The brutality of this rebellion was so fierce on both sides that during the day, people used to hide in their homes, hide in wells, and in sewers, and only come out at night to hunt rats, dogs and cats and even resorting to eating the flesh of human corpses in order to survive. The Zanji slave revolt against the Abbasid Caliphate was one of the most violent and consequential slave revolts in history. It lasted for 14 years from 869 to 883 CE and at least 500,000 people died.
WHAT HAPPENED? The Abbasids had tens of thousands slave laborers made up of black Arabs, along with East Africans called Zanj, [blacks] from Tanzania, Kenya, Malawi, Ethiopia, Zanzibar and from other parts of East Africa. They worked them like animals in the humid salt marshes of Southern Iraq which were much like the slave plantations that we had in America. These slaves worked under the worse conditions of harshness, extreme misery and sub-deplorable living conditions. They used to get just enough food rations a day to stay alive as they worked from sun up to sundown. Eventually the slaves, realizing that there was strength in numbers, rebelled against the Abbasid authorities. Incidentally, many of the slaves who joined the rebellion were white and there were many, who weren’t even slaves who joined. A good number of the rebels were Arab tribesmen.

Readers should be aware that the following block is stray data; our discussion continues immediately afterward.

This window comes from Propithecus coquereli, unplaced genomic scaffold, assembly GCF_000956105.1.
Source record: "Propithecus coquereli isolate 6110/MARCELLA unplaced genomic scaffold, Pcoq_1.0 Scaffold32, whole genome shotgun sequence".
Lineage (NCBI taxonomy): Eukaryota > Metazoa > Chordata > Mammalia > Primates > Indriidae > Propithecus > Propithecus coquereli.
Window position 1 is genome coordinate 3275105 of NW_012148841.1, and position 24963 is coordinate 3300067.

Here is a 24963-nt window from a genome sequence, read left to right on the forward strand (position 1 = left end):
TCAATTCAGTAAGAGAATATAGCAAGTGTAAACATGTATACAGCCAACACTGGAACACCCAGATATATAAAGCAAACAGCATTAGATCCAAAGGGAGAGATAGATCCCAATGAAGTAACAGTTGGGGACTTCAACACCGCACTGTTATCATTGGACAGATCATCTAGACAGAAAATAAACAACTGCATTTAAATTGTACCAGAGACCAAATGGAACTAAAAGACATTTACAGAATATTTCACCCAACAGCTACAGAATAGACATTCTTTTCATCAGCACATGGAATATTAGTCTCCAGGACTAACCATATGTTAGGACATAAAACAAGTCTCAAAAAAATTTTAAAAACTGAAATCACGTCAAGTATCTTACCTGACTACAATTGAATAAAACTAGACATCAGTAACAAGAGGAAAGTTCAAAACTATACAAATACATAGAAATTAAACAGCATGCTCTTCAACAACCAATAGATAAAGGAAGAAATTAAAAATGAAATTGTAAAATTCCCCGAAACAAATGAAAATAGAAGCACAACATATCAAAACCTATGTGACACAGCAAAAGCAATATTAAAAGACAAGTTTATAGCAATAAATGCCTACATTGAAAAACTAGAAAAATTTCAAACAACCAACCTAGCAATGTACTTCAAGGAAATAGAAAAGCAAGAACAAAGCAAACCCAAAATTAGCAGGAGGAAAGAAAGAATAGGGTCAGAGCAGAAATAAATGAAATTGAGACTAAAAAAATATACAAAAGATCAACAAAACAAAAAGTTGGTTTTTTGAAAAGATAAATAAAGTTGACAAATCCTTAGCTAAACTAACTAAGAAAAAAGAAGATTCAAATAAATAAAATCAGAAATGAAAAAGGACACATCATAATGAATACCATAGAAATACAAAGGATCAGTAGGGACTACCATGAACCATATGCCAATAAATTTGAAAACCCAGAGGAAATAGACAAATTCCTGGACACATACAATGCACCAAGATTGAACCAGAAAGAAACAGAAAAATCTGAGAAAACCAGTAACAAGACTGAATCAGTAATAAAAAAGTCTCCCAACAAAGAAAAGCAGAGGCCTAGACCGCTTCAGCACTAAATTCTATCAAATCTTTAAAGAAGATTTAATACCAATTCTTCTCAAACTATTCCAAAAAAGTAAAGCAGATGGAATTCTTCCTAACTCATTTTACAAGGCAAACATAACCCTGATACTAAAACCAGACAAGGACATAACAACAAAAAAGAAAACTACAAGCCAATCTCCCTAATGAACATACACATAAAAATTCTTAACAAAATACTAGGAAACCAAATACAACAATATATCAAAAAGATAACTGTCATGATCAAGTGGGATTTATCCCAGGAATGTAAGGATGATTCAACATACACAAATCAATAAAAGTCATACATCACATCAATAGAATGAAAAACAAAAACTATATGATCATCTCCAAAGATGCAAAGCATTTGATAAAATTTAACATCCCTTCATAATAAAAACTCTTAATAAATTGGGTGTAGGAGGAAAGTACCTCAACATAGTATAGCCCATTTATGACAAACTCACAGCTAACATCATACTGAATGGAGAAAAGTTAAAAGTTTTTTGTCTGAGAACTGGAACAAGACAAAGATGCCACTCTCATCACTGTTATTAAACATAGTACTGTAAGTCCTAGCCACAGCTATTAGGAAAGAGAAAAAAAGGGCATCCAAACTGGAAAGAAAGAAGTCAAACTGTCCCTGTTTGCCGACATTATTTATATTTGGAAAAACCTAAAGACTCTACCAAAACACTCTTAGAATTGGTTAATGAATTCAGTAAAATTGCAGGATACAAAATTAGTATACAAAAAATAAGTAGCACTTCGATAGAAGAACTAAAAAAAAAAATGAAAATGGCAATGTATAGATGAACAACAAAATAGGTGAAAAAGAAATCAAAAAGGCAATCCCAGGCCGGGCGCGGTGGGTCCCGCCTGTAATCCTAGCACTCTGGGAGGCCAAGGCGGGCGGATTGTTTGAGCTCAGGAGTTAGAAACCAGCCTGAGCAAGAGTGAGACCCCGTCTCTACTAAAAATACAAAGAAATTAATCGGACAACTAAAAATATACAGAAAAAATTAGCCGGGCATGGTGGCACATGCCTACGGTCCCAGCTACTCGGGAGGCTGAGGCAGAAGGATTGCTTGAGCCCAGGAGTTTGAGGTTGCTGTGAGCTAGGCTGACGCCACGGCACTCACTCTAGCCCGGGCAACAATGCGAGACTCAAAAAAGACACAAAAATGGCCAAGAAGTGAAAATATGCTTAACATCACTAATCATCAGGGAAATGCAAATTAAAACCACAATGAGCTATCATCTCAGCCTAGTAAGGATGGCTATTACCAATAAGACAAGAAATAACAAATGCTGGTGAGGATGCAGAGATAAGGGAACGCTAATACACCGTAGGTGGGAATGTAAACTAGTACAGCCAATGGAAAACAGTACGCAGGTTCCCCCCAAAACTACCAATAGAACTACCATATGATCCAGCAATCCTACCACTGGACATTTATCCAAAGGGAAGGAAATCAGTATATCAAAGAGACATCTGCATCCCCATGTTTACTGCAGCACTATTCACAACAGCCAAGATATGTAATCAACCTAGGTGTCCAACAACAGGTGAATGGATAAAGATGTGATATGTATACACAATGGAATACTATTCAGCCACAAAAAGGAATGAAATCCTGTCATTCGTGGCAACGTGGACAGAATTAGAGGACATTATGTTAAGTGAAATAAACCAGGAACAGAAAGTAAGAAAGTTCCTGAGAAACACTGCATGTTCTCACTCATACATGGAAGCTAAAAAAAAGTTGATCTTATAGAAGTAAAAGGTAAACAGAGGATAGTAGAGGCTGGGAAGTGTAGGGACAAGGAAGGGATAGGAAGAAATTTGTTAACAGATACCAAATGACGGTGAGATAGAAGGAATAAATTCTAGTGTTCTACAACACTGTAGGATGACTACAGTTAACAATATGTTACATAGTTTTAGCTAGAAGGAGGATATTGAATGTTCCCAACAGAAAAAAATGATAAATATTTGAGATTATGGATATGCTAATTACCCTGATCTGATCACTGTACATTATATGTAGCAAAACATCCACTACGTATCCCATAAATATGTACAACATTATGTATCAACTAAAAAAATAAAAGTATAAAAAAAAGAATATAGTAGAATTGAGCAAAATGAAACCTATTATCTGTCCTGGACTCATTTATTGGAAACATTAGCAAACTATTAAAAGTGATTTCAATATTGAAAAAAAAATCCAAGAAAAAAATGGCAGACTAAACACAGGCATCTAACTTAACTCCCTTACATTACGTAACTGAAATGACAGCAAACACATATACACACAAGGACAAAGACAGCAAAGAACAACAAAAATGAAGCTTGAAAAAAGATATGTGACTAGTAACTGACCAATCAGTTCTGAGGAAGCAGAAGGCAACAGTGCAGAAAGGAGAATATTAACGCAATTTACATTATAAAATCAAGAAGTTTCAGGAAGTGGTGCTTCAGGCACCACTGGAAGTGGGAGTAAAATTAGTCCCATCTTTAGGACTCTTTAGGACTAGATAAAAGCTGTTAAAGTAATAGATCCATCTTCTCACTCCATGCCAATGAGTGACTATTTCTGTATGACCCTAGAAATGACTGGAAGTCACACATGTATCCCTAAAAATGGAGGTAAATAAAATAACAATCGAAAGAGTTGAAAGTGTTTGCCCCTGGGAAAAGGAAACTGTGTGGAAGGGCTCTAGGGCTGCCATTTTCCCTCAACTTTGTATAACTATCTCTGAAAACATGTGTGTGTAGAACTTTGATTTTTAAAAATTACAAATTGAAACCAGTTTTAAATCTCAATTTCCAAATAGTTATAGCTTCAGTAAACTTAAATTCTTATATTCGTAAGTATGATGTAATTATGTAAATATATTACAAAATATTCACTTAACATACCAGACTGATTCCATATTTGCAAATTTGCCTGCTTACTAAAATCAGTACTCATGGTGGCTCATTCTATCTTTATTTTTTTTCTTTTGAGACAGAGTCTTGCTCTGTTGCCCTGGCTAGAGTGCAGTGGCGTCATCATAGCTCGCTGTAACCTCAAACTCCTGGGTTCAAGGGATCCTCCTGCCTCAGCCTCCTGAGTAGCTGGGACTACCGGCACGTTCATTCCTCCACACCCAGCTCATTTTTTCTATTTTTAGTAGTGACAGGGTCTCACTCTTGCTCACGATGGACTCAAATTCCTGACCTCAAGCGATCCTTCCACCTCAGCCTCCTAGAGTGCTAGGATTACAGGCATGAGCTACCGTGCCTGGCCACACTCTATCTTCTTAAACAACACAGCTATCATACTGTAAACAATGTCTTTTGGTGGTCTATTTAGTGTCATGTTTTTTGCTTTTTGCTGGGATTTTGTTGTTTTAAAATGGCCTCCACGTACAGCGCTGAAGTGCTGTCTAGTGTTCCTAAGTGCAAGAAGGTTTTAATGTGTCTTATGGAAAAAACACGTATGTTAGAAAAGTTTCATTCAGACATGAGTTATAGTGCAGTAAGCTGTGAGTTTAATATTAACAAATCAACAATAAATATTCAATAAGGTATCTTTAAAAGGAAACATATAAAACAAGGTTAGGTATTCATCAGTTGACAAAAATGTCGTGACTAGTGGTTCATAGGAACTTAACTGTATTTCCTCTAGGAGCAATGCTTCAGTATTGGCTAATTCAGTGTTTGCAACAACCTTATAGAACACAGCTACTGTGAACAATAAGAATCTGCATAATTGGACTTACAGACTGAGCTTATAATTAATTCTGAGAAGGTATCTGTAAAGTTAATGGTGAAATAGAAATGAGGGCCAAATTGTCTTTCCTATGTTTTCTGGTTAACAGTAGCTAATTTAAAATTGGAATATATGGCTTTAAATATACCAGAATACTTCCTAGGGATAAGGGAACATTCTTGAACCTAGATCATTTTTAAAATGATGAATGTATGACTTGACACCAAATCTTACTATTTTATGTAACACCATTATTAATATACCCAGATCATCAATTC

HISTORICALLY, this rebellion is known as the Revolt of the Zanj or the Revolt of the Blacks. There were three major slave revolts of the Zanj between the 7th and 9th centuries CE. This one was the longest, most violent and most significant. In the year 871, Zanji rebels led by Yahya ibn Muhammad al-Azraq and ‘Ali ibn Aban al-Muhallabi and assisted by Arab tribesman who joined their side against the Abbasids, launched a coordinated attack against the city of Basra, Iraq. They sacked the city, massacred its inhabitants and looted the city for three days.
HOW IT ENDED: Eventually the Caliphate was able to crush the rebellion but not before many people were killed, whole villages and towns were looted and burned to the ground, and the caliphate was weakened to the point where they lost control of many outlying provinces. The Caliph ended up offering amnesty and large sums of money to the rebel leaders to end the rebellion. He invited many of their leaders to join the Abbasid military. Some of the rebels ended up being slave owners themselves. And that’s how it happened folks. We’ve got a lot to learn from our history; the good of it, and the bad of it.
NOTE: Islam allows slavery with specific regulations requiring the humane treatment of slaves, rules for their manumission, limits on work load, and standards for proper care. However, Islam does not allow oppression of any kind, even to a slave, especially to a slave. The word Zunji is still used in the Arab world as a pejorative term, it’s the Arabic version of calling a black person nigger.
Imam Abu Laith Luqman Ahmad